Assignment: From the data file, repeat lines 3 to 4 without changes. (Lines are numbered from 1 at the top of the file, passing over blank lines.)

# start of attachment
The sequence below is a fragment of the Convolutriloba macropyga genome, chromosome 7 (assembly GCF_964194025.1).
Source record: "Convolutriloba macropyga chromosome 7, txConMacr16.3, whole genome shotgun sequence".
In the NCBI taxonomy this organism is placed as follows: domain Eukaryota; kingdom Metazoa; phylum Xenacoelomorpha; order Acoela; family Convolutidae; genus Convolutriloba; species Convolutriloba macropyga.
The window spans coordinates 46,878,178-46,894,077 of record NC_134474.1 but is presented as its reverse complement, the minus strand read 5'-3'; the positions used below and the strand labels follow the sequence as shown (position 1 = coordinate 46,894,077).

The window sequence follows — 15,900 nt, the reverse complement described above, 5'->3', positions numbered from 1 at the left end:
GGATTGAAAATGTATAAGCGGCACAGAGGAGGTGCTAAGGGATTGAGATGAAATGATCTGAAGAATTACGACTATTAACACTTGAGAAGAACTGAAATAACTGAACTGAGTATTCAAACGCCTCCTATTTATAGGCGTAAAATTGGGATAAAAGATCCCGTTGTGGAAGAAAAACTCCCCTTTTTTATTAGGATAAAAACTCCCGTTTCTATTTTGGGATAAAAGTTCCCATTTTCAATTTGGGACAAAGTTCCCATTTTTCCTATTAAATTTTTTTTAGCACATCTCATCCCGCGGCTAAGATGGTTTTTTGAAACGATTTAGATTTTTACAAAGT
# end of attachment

In the NCBI taxonomy this organism is placed as follows: domain Eukaryota; kingdom Metazoa; phylum Xenacoelomorpha; order Acoela; family Convolutidae; genus Convolutriloba; species Convolutriloba macropyga.
The window spans coordinates 46,878,178-46,894,077 of record NC_134474.1 but is presented as its reverse complement, the minus strand read 5'-3'; the positions used below and the strand labels follow the sequence as shown (position 1 = coordinate 46,894,077).